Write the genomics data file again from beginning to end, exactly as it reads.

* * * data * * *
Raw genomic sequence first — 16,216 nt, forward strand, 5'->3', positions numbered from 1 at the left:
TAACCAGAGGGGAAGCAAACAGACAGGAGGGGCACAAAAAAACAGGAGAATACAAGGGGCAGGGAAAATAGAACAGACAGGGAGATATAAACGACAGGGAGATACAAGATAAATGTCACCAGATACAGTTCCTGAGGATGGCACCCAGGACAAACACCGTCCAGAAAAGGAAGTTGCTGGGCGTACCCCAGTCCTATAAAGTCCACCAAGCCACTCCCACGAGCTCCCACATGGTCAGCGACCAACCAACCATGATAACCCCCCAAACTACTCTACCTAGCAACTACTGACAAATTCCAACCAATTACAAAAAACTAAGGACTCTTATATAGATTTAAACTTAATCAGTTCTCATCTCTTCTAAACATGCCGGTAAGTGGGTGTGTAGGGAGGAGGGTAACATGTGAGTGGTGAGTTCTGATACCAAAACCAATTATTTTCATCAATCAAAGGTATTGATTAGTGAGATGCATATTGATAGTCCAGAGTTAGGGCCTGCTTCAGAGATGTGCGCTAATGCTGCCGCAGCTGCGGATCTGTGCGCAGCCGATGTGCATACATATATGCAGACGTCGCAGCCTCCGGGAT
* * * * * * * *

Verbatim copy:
Raw genomic sequence first — 16,216 nt, forward strand, 5'->3', positions numbered from 1 at the left:
TAACCAGAGGGGAAGCAAACAGACAGGAGGGGCACAAAAAAACAGGAGAATACAAGGGGCAGGGAAAATAGAACAGACAGGGAGATATAAACGACAGGGAGATACAAGATAAATGTCACCAGATACAGTTCCTGAGGATGGCACCCAGGACAAACACCGTCCAGAAAAGGAAGTTGCTGGGCGTACCCCAGTCCTATAAAGTCCACCAAGCCACTCCCACGAGCTCCCACATGGTCAGCGACCAACCAACCATGATAACCCCCCAAACTACTCTACCTAGCAACTACTGACAAATTCCAACCAATTACAAAAAACTAAGGACTCTTATATAGATTTAAACTTAATCAGTTCTCATCTCTTCTAAACATGCCGGTAAGTGGGTGTGTAGGGAGGAGGGTAACATGTGAGTGGTGAGTTCTGATACCAAAACCAATTATTTTCATCAATCAAAGGTATTGATTAGTGAGATGCATATTGATAGTCCAGAGTTAGGGCCTGCTTCAGAGATGTGCGCTAATGCTGCCGCAGCTGCGGATCTGTGCGCAGCCGATGTGCATACATATATGCAGACGTCGCAGCCTCCGGGAT